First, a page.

County Administrators, County Attorneys, County Councils
Jean H. Toal, Chief Justice
|RE:||Court Officials' Salaries
|DATE:||April 13, 2009|
I have received reports that county officials are attempting to reduce salaries of magistrates, probate judges, clerks of court, and masters-in-equity in an effort to reduce county expenditures. Any attempt to reduce the salaries of these court officials, either unilaterally or by consent, or asking them to write a check back to the county as reimbursement for compensation received, is contrary to State law. By statute, the salaries of magistrates,  probate judges, clerks of court,  and masters-in-equity  may not be reduced during their term or tenure in office.  Further, a court official's consent to a salary reduction or the act of their writing a check back to the county would be considered a violation of their oath of office, as well as a violation of the Canons of Judicial Conduct, for those judicial officers. Finally, our State Supreme Court has held that any contract whereby a public officer agrees to accept some other compensation for his service than that as provided by law is against public policy and, therefore, void.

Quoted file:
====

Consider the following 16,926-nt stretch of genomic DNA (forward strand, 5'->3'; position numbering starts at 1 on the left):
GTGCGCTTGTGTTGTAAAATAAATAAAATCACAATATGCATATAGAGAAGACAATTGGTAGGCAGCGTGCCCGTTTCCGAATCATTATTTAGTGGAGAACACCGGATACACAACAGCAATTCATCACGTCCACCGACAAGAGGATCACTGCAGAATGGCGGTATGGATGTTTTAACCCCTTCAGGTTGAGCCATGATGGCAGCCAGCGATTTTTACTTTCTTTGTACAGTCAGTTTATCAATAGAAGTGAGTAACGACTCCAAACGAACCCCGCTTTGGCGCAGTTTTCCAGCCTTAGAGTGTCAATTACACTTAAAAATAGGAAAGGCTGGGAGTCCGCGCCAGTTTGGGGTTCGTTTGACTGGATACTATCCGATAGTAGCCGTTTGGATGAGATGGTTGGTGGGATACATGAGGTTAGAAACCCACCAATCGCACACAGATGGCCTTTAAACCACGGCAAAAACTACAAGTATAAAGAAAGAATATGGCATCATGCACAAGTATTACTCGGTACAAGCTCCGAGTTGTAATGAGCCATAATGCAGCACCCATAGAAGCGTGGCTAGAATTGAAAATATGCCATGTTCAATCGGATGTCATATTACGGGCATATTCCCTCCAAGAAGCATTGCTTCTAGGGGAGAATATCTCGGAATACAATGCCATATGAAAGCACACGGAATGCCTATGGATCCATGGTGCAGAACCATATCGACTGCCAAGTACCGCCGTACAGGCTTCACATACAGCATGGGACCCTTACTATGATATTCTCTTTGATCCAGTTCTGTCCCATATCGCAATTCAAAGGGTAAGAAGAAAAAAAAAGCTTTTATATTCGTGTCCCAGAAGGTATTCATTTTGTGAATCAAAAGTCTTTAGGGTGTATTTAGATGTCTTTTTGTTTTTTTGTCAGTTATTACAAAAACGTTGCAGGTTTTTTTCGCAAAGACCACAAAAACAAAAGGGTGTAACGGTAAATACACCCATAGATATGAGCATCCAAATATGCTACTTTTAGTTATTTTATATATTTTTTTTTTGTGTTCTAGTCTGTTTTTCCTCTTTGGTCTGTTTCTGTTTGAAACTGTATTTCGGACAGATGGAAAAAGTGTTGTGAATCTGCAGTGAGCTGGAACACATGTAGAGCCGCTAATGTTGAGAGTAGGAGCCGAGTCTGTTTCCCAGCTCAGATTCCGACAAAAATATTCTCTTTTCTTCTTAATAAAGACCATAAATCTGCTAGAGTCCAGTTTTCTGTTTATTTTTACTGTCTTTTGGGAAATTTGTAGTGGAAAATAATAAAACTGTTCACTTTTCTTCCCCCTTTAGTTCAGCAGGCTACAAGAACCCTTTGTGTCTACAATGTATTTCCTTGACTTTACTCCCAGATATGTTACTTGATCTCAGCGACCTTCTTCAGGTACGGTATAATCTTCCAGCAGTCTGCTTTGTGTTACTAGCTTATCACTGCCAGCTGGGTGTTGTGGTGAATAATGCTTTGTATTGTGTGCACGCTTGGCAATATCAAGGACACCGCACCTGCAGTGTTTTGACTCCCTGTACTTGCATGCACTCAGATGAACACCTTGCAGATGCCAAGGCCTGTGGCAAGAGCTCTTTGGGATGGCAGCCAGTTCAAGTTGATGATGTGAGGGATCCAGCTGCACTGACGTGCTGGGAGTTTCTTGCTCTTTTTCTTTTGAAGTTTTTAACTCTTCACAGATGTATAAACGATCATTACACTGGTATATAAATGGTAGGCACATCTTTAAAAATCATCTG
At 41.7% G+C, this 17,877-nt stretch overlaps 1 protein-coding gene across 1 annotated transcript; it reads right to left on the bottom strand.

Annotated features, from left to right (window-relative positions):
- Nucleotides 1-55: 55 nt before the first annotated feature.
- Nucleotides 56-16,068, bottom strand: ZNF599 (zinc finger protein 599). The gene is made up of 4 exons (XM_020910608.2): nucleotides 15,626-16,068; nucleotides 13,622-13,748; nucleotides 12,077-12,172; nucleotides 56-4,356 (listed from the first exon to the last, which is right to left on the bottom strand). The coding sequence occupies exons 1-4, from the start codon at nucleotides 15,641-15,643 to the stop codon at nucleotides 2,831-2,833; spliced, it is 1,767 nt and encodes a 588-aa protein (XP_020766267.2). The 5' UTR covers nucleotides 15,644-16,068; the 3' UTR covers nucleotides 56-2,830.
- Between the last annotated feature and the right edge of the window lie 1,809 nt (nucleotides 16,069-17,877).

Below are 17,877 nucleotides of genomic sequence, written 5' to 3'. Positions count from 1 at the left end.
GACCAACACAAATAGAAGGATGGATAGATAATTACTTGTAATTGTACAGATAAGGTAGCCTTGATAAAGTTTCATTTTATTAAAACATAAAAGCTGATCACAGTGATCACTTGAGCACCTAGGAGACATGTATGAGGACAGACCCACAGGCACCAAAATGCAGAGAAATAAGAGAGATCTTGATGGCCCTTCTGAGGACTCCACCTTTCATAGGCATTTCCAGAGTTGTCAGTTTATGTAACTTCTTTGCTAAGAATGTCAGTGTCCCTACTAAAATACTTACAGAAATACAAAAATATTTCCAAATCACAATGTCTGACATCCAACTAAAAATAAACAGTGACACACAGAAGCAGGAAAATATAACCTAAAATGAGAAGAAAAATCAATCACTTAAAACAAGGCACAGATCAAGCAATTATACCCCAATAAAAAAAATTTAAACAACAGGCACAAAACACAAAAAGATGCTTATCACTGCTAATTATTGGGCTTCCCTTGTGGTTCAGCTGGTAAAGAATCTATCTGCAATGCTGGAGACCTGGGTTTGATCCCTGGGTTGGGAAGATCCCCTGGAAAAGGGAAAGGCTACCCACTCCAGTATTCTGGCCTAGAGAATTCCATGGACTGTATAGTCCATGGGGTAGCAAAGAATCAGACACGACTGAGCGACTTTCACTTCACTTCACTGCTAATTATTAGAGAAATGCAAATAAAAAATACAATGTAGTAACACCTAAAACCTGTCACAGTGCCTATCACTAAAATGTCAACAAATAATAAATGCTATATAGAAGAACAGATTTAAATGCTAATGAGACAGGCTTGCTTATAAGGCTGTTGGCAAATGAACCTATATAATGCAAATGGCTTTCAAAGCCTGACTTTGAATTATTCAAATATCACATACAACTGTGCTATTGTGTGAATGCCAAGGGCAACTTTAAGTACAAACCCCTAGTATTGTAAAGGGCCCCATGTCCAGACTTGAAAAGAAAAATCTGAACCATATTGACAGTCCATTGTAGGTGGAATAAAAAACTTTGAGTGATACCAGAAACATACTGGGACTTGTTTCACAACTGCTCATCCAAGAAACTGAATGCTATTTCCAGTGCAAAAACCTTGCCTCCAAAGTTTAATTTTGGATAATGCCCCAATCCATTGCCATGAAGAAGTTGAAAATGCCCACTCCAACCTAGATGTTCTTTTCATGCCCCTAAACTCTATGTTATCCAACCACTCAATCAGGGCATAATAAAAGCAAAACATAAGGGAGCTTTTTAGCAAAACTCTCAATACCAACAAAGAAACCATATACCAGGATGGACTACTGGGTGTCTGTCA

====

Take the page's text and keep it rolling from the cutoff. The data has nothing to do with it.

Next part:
I am well aware of the problems you are currently facing. We are all struggling with budgetary constraints brought on by our economic crisis. However, these court officials’ salaries are mandated by State law and cannot be compromised.
|Cc:||Clerks of Court|
|Probate Court Judges|
 SC Code Ann. 22-8-40 (2007)
 SC Code Ann. 4-9-30 (Supp. 2008)
 SC Code Ann. 14-11-30 (Supp. 2008)
 Term or tenure in office continues at the expiration of a term if the incumbent is reappointed.
 Salley v. McCoy, 182 SC 249, 189 SE 2nd 196 (1936)